And honestly, how can you not love Max? He’s a lot like Hans–quiet, loving, kind, gentle. I love the relationship between him and the Hubermanns, particularly Liesel. It was adorable. I loved how Liesel’s passion (reading and books) was also involved in their relationship.

The other side characters were also good. Characters such as Rudy’s parents, Tommy Miller, The mayor’s wife, and the lady neighbor who always spits at the Hubermann’s door. They were all interesting characters who, in their own little ways, helped make the setting genuine and real.

In short, Zusak wrote characters that you can feel for, which is important for this book. If the characters were unlikable, this book just wouldn’t work.

Another thing that works for this book is the setting. The setting is described so vividly that it’s almost like Zusak was there when this was happening. A lot of times authors who write about historical times fail because the setting feels unrealistic. This was definitely not the case with Zusak. He made Himmel Street feel as real as my own.

It took me a little bit to get used to Zusak’s writing, but once I did, I loved it. It’s beautiful, deep, and gets the point across easily. He writes each of the characters from their own definite POV so there isn’t any mistake on which character is which (though I did sometimes get the two “Frou”s mixed up).

The Book Thief also explores a topic I’ve never thought about–how things must have been on the Germans side during The Holocaust and WW2. Often we want to just see them as being bad simply because their ruler was. This book opened my eyes and made me realize how unrealistic that is. Before, I’d thought, “Well if some of the Germans had done something, maybe it wouldn’t have happened.” I realize now how ignorant this was.

There were probably plenty of people like the Hubermanns and their neighbors. People who didn’t agree with Hitler and didn’t want anything bad to happen to the Jews. Yet I never realized how powerless people like that must have been. I never realized that the terrible Hitler would have his own people punished greatly for disobeying him, even though it’s logical.

Even though there are many tragic events throughout the book, you won’t need your box of tissues until toward the end. I won’t spoil it for you. But here, have these tissues. You’re going to need them.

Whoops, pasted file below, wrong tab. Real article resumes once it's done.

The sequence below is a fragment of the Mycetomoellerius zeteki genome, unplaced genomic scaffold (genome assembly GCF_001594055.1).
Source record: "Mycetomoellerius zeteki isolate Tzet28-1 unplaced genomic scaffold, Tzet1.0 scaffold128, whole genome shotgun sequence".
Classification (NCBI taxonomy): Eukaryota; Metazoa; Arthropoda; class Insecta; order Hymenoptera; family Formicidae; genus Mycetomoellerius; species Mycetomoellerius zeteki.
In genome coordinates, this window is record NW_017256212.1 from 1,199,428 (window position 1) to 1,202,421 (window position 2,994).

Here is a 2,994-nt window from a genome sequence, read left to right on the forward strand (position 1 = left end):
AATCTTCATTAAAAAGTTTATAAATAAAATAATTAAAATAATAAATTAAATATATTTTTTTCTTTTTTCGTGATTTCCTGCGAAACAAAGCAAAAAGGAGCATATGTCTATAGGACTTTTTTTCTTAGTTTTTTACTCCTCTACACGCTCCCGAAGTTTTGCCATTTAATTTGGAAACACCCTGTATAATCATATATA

This is an amazing book. It should be required reading!

My original review is here.

Some of my favorite quotes:

“I have hated words and I have loved them, and I hope I have made them right.”

“I am haunted by humans.”

“I wanted to tell the book thief many things, about beauty and brutality. But what could I tell her about those things that she didn’t already know? I wanted to explain that I am constantly overestimating and underestimating the human race-that rarely do I ever simply estimate it. I wanted to ask her how the same thing could be so ugly and so glorious, and its words and stories so damning and brilliant.”

“Imagine smiling after a slap in the face. Then think of doing it twenty-four hours a day.”

 “So much good, so much evil. Just add water.”

“A book floated down the Amper River.
A boy jumped in, caught up to it, and held
it in his right hand. He grinned. He stood
waist-deep in the icy, Decemberish water.
“How about a kiss, Saumensch?” he said.”

“I like that every page in every book can have a gem on it. It’s probably what I love most about writing–that words can be used in a way that’s like a child playing in a sandpit, rearranging things, swapping them around. They’re the best moments in a day of writing — when an image appears that you didn’t know would be there when you started work in the morning.”

“He was waving. “Saukerl,” she laughed, and as she held up her hand, she knew completely that he was simultaneously calling her a Saumensch. I think that’s as close to love as eleven-year-olds can get.”

Anyway, if you haven’t read this yet, I highly recommend it. Please have a box of tissues nearby!

My next book review will most likely be A Part to Play by Jennifer L. Fry. Jennifer has asked me to read and review her book via e-book. Expect a review soon.